Behavioral Ecology and Sociobiology

, Volume 59, Issue 1, pp 84–91 | Cite as

Social cohesion and foraging decrease with group size in fallow deer (Dama dama)

Original Article

Abstract

We studied the impact of group size on foraging behaviour and level of movement synchronisation among female herdmates of a fallow deer population in Central Italy. Both proportion of foraging events and movement synchronisation decreased with increasing group size. The proportion of foraging events was higher for animals on the edge of the group than for deer in the centre of the group; hence, there appears to be a trade-off between protection against predators and foraging interference, both of which decrease from the centre to the periphery of the group. This is the first time this type of behaviour has been recorded for wild ungulates. As expected, we also found that the movement of peripheral animals was less synchronised than that of central animals. Consequently, peripheral animals may lose contact with their herdmates and split off the group. We conclude that social inequalities may lead to conflicting requirements among group members and instability of large groups. Movement synchronisation (as a function of group size) appears to interact with habitat openness to produce variations of group size (which appear to be adaptive for individuals) as an emergent property of these aggregations.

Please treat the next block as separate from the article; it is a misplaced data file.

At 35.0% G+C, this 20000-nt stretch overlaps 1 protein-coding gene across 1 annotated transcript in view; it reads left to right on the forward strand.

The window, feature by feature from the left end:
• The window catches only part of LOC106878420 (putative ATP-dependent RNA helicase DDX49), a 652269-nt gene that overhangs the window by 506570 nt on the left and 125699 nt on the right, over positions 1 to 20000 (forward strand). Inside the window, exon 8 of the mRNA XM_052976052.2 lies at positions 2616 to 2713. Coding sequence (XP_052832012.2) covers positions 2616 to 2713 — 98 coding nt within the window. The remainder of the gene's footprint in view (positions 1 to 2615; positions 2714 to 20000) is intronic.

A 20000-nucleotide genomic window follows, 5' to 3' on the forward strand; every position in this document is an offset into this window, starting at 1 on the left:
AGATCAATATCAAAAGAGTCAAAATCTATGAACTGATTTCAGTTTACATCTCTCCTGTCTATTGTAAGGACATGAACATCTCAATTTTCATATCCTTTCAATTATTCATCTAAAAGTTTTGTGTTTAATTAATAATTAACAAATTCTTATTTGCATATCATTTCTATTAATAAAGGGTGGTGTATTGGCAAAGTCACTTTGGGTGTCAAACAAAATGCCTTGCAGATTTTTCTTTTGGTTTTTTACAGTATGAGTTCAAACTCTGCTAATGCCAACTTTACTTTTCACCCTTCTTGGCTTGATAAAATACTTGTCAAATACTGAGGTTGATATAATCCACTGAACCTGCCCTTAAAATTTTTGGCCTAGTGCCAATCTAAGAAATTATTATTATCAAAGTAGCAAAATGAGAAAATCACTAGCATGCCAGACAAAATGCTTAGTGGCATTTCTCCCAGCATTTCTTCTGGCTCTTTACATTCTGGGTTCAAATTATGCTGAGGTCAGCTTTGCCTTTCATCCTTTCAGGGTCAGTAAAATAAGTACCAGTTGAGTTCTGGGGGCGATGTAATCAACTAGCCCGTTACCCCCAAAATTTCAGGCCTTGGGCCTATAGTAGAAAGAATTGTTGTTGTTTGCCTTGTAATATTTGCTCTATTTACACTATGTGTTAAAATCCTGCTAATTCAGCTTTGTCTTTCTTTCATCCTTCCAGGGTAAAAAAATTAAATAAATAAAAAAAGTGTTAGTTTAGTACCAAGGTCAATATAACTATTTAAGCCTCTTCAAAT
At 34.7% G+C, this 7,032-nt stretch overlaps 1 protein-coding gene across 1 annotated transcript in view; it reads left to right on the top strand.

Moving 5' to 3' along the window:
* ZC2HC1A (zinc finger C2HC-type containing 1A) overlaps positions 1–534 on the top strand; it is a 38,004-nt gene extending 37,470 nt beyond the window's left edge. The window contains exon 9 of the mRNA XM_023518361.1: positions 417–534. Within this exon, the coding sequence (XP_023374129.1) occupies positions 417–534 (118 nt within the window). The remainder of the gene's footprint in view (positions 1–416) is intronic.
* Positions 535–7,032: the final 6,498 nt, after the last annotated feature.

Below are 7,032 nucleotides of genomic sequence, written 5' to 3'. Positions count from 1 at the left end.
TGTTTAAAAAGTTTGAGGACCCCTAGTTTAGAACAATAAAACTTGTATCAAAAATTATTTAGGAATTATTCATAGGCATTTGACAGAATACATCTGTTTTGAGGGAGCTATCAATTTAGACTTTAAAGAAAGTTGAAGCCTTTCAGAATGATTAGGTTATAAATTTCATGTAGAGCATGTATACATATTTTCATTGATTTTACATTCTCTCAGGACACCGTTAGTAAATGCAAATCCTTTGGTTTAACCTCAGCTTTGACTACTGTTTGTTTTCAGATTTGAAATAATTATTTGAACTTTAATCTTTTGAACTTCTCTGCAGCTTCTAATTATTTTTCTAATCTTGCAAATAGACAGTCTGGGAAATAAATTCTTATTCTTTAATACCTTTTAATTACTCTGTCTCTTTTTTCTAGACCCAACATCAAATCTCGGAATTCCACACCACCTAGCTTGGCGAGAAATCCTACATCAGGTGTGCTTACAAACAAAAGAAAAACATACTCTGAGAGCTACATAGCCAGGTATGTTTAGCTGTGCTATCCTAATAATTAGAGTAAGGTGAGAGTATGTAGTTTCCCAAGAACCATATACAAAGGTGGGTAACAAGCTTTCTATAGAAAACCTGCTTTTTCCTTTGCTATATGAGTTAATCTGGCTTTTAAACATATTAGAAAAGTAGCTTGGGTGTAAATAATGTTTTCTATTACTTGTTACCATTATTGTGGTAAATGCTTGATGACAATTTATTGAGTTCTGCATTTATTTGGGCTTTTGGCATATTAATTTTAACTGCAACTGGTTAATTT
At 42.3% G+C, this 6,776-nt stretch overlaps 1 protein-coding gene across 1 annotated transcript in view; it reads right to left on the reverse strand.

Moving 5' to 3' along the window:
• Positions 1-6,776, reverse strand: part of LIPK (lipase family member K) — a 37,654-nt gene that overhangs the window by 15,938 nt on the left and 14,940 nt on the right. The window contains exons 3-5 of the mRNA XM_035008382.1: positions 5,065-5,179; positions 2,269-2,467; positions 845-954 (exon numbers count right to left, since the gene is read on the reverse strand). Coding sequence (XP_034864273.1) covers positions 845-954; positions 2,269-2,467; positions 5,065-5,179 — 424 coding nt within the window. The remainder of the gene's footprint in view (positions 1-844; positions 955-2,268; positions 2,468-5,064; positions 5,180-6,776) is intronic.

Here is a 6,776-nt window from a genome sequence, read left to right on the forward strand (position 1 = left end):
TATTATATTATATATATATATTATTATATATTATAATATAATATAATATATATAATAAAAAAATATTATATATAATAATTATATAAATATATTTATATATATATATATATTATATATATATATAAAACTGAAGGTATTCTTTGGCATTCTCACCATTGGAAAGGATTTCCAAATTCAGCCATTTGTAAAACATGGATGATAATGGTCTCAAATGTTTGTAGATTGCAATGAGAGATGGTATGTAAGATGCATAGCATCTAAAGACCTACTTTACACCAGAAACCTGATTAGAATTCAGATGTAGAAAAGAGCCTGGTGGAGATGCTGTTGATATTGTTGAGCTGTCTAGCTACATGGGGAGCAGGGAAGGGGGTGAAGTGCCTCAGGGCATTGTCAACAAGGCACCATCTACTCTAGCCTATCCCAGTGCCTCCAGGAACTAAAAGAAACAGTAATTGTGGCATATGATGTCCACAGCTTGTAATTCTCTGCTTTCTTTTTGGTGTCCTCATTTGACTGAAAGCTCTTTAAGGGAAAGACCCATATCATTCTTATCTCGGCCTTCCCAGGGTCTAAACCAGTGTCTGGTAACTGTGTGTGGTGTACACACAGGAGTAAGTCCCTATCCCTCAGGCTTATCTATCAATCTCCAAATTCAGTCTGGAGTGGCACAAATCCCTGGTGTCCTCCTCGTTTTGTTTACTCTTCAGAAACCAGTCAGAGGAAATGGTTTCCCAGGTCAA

Keywords

Fallow deer Dama dama Aggregation dynamics Foraging interference Movement synchronisation 

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Copyright information

© Springer-Verlag 2005

Authors and Affiliations

  1. 1.Istituto Nazionale per la Fauna SelvaticaOzzano dell'EmiliaItaly
  2. 2.Centre for Alpine EcologyTrentoItaly

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